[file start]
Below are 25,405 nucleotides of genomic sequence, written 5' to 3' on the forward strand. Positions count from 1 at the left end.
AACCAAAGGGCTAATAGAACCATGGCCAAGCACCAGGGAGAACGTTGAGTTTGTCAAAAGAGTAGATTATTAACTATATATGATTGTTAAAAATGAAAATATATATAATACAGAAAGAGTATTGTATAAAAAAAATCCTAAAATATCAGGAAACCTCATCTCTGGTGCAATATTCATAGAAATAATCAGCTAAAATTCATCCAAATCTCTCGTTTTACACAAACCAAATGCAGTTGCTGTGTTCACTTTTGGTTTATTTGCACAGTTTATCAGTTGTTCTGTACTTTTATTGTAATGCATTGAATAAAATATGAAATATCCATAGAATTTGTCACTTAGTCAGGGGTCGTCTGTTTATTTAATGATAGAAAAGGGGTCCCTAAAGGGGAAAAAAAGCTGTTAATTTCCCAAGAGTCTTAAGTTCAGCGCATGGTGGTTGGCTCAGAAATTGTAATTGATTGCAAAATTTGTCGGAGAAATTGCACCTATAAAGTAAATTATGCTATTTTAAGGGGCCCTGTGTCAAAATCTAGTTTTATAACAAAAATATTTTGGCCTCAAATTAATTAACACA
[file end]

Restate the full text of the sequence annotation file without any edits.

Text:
Below are 25,405 nucleotides of genomic sequence, written 5' to 3' on the forward strand. Positions count from 1 at the left end.
AACCAAAGGGCTAATAGAACCATGGCCAAGCACCAGGGAGAACGTTGAGTTTGTCAAAAGAGTAGATTATTAACTATATATGATTGTTAAAAATGAAAATATATATAATACAGAAAGAGTATTGTATAAAAAAAATCCTAAAATATCAGGAAACCTCATCTCTGGTGCAATATTCATAGAAATAATCAGCTAAAATTCATCCAAATCTCTCGTTTTACACAAACCAAATGCAGTTGCTGTGTTCACTTTTGGTTTATTTGCACAGTTTATCAGTTGTTCTGTACTTTTATTGTAATGCATTGAATAAAATATGAAATATCCATAGAATTTGTCACTTAGTCAGGGGTCGTCTGTTTATTTAATGATAGAAAAGGGGTCCCTAAAGGGGAAAAAAAGCTGTTAATTTCCCAAGAGTCTTAAGTTCAGCGCATGGTGGTTGGCTCAGAAATTGTAATTGATTGCAAAATTTGTCGGAGAAATTGCACCTATAAAGTAAATTATGCTATTTTAAGGGGCCCTGTGTCAAAATCTAGTTTTATAACAAAAATATTTTGGCCTCAAATTAATTAACACA